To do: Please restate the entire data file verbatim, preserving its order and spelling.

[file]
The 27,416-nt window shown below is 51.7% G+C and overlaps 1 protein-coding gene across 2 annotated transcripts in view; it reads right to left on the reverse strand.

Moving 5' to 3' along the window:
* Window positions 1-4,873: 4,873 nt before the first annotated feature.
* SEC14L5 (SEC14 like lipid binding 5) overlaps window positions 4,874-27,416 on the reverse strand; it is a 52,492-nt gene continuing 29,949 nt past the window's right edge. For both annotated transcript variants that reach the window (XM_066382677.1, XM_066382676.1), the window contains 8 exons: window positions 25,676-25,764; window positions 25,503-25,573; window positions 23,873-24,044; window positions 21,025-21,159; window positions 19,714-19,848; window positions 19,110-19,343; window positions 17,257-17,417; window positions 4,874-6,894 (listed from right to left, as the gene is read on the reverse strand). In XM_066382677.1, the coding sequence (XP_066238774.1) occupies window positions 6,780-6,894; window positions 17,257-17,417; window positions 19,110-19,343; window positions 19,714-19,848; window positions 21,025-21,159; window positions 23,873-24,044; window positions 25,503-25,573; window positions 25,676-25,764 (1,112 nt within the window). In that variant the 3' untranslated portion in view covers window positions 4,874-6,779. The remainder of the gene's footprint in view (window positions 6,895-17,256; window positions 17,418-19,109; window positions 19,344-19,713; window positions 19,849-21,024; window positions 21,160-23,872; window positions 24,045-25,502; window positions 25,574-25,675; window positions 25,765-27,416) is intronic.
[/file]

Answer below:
The 27,416-nt window shown below is 51.7% G+C and overlaps 1 protein-coding gene across 2 annotated transcripts in view; it reads right to left on the reverse strand.

Moving 5' to 3' along the window:
* Window positions 1-4,873: 4,873 nt before the first annotated feature.
* SEC14L5 (SEC14 like lipid binding 5) overlaps window positions 4,874-27,416 on the reverse strand; it is a 52,492-nt gene continuing 29,949 nt past the window's right edge. For both annotated transcript variants that reach the window (XM_066382677.1, XM_066382676.1), the window contains 8 exons: window positions 25,676-25,764; window positions 25,503-25,573; window positions 23,873-24,044; window positions 21,025-21,159; window positions 19,714-19,848; window positions 19,110-19,343; window positions 17,257-17,417; window positions 4,874-6,894 (listed from right to left, as the gene is read on the reverse strand). In XM_066382677.1, the coding sequence (XP_066238774.1) occupies window positions 6,780-6,894; window positions 17,257-17,417; window positions 19,110-19,343; window positions 19,714-19,848; window positions 21,025-21,159; window positions 23,873-24,044; window positions 25,503-25,573; window positions 25,676-25,764 (1,112 nt within the window). In that variant the 3' untranslated portion in view covers window positions 4,874-6,779. The remainder of the gene's footprint in view (window positions 6,895-17,256; window positions 17,418-19,109; window positions 19,344-19,713; window positions 19,849-21,024; window positions 21,160-23,872; window positions 24,045-25,502; window positions 25,574-25,675; window positions 25,765-27,416) is intronic.